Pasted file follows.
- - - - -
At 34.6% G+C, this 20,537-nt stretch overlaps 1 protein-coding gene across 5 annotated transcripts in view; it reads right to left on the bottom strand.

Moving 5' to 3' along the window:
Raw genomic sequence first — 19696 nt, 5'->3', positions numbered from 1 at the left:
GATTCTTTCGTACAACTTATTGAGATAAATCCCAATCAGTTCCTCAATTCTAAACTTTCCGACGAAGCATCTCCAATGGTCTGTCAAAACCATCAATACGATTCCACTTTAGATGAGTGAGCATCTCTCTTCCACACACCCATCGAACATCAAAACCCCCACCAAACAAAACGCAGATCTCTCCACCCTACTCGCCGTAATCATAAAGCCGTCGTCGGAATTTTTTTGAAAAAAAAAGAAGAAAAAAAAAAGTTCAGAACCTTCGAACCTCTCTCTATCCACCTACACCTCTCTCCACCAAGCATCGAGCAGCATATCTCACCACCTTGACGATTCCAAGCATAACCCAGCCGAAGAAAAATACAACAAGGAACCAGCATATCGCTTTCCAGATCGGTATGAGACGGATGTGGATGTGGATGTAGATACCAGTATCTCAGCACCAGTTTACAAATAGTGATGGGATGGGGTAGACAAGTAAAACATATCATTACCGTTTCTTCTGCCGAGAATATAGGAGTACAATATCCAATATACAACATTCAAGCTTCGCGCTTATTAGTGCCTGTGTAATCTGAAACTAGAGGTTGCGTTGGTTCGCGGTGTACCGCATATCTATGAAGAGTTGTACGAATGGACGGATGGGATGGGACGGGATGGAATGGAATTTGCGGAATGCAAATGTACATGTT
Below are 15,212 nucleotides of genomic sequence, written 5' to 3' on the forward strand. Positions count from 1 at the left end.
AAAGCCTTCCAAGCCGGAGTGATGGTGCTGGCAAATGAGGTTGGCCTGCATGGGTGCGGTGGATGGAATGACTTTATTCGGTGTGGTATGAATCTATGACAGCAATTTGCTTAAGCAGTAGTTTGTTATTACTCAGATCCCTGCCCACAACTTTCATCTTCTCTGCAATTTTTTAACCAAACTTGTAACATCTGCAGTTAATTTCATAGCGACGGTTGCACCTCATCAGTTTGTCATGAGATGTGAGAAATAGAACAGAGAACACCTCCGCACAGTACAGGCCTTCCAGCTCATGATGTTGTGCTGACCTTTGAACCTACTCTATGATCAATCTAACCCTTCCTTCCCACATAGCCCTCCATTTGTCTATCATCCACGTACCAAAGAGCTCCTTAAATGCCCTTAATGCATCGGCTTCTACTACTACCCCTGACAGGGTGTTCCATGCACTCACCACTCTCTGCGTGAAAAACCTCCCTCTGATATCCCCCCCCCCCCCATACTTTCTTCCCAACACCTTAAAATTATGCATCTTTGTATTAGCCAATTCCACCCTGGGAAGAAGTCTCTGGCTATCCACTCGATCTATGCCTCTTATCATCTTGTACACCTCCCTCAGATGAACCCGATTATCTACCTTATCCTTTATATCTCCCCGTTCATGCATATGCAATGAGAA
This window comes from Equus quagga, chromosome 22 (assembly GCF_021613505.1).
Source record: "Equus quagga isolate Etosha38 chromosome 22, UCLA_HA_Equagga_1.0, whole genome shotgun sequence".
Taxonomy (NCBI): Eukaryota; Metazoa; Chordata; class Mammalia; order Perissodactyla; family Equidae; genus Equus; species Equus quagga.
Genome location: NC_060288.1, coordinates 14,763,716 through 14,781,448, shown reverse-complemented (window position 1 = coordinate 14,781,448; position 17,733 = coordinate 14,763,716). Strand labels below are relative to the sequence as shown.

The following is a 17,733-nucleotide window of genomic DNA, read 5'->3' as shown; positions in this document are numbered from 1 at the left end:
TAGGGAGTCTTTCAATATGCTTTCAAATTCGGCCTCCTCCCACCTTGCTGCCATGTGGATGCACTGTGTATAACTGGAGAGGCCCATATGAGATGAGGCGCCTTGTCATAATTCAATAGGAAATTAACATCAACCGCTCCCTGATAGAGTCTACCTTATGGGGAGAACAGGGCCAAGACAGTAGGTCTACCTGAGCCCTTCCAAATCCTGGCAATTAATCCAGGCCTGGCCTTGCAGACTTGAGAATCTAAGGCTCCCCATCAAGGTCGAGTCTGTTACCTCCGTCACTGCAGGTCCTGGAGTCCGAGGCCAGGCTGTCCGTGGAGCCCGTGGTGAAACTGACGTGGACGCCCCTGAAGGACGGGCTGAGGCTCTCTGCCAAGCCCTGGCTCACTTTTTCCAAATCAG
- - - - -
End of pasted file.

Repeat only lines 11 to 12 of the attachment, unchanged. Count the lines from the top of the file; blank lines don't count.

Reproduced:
The following is a 17,733-nucleotide window of genomic DNA, read 5'->3' as shown; positions in this document are numbered from 1 at the left end:
TAGGGAGTCTTTCAATATGCTTTCAAATTCGGCCTCCTCCCACCTTGCTGCCATGTGGATGCACTGTGTATAACTGGAGAGGCCCATATGAGATGAGGCGCCTTGTCATAATTCAATAGGAAATTAACATCAACCGCTCCCTGATAGAGTCTACCTTATGGGGAGAACAGGGCCAAGACAGTAGGTCTACCTGAGCCCTTCCAAATCCTGGCAATTAATCCAGGCCTGGCCTTGCAGACTTGAGAATCTAAGGCTCCCCATCAAGGTCGAGTCTGTTACCTCCGTCACTGCAGGTCCTGGAGTCCGAGGCCAGGCTGTCCGTGGAGCCCGTGGTGAAACTGACGTGGACGCCCCTGAAGGACGGGCTGAGGCTCTCTGCCAAGCCCTGGCTCACTTTTTCCAAATCAG